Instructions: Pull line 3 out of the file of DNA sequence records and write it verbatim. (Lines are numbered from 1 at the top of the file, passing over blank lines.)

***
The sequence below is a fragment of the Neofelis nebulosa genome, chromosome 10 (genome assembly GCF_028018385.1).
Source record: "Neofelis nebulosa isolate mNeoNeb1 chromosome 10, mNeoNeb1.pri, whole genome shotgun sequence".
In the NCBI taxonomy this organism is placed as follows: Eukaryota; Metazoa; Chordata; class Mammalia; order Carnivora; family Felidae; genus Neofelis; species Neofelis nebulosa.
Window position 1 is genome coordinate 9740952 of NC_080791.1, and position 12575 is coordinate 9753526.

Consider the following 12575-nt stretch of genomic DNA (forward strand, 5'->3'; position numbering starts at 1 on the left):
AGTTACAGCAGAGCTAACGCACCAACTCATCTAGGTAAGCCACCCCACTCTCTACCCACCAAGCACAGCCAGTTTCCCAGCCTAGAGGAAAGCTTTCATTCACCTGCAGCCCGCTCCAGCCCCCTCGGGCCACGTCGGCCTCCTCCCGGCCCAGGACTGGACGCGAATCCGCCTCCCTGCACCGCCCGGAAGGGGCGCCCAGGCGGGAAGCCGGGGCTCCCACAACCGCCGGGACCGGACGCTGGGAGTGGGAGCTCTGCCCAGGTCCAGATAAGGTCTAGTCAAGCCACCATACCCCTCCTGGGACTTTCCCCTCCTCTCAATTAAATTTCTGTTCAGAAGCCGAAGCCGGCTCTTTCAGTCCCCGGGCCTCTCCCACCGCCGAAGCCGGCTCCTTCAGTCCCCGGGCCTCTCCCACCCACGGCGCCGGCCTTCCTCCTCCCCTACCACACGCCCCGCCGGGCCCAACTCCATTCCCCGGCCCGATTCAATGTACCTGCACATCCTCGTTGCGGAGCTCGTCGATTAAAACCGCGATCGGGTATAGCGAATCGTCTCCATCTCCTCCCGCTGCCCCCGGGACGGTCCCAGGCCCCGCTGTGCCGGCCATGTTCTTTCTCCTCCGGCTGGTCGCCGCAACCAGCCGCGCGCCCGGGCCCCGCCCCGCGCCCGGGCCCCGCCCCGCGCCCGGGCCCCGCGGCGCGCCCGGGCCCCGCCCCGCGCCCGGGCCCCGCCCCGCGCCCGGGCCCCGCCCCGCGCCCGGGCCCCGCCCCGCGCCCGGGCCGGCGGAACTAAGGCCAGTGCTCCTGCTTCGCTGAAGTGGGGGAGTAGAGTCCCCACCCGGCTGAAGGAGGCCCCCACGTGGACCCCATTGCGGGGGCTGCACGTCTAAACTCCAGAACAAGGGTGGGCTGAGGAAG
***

In the NCBI taxonomy this organism is placed as follows: Eukaryota; Metazoa; Chordata; class Mammalia; order Carnivora; family Felidae; genus Neofelis; species Neofelis nebulosa.